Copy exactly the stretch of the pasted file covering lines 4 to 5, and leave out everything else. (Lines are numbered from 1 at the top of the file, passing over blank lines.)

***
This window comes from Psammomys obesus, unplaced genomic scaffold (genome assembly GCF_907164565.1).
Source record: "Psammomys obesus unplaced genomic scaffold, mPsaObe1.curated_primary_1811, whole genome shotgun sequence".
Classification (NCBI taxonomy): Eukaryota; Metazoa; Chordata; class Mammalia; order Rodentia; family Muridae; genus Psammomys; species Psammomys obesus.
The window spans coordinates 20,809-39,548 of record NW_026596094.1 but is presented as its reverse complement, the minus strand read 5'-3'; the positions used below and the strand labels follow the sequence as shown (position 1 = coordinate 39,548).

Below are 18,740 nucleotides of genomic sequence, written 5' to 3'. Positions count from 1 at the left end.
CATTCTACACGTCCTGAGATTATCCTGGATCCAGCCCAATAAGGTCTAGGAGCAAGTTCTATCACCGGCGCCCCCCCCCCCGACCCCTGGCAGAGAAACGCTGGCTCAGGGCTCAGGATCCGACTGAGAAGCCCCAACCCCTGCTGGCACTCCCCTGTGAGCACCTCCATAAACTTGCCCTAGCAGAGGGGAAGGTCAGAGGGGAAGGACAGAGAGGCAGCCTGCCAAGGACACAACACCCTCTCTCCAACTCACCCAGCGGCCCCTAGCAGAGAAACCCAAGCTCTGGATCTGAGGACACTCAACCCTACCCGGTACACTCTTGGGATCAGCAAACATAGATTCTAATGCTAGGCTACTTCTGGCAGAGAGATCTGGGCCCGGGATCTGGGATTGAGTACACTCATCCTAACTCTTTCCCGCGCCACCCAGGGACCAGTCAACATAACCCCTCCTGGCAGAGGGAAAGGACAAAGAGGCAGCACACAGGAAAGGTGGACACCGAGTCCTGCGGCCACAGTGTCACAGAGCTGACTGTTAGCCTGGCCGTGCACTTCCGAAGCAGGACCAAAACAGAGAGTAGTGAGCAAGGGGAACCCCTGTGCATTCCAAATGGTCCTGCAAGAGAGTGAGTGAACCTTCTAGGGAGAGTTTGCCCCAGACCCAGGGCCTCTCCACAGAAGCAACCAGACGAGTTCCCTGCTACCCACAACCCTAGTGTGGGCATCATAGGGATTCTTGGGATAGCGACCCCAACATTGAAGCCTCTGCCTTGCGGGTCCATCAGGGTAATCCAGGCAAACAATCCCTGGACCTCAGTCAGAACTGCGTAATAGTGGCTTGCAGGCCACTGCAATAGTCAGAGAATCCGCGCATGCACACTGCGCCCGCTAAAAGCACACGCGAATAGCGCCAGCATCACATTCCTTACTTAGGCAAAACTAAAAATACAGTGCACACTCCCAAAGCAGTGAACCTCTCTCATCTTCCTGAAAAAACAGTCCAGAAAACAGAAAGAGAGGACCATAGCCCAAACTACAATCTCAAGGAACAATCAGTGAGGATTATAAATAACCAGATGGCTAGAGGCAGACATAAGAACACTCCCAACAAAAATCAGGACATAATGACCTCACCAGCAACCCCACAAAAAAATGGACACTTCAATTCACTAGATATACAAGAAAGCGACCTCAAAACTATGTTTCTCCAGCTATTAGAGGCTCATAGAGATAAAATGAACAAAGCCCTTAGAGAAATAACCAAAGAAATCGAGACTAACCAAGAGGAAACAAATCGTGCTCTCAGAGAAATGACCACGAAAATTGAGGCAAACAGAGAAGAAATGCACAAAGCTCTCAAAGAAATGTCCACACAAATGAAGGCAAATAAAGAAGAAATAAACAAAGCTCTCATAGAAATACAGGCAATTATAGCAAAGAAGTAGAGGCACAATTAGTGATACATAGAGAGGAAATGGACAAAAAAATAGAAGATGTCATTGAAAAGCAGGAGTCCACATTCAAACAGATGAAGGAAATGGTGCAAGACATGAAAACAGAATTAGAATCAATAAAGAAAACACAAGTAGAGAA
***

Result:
The window spans coordinates 20,809-39,548 of record NW_026596094.1 but is presented as its reverse complement, the minus strand read 5'-3'; the positions used below and the strand labels follow the sequence as shown (position 1 = coordinate 39,548).

Below are 18,740 nucleotides of genomic sequence, written 5' to 3'. Positions count from 1 at the left end.